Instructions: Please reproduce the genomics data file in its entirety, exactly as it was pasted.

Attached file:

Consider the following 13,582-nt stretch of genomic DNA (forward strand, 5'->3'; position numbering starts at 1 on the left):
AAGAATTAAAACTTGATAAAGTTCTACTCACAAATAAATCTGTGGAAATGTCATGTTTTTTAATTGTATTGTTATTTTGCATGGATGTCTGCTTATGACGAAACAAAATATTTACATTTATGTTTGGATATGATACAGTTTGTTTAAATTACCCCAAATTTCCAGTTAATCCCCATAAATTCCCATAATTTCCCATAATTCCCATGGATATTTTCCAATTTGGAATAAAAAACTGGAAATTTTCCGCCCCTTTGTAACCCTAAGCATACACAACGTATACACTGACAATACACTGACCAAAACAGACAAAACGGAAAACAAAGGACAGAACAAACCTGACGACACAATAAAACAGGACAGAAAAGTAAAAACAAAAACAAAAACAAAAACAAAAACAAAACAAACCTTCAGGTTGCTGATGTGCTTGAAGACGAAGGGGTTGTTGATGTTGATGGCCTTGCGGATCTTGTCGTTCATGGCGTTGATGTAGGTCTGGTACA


Consider the following 13,582-nt stretch of genomic DNA (forward strand, 5'->3'; position numbering starts at 1 on the left):
AAGAATTAAAACTTGATAAAGTTCTACTCACAAATAAATCTGTGGAAATGTCATGTTTTTTAATTGTATTGTTATTTTGCATGGATGTCTGCTTATGACGAAACAAAATATTTACATTTATGTTTGGATATGATACAGTTTGTTTAAATTACCCCAAATTTCCAGTTAATCCCCATAAATTCCCATAATTTCCCATAATTCCCATGGATATTTTCCAATTTGGAATAAAAAACTGGAAATTTTCCGCCCCTTTGTAACCCTAAGCATACACAACGTATACACTGACAATACACTGACCAAAACAGACAAAACGGAAAACAAAGGACAGAACAAACCTGACGACACAATAAAACAGGACAGAAAAGTAAAAACAAAAACAAAAACAAAAACAAAAACAAAACAAACCTTCAGGTTGCTGATGTGCTTGAAGACGAAGGGGTTGTTGATGTTGATGGCCTTGCGGATCTTGTCGTTCATGGCGTTGATGTAGGTCTGGTACA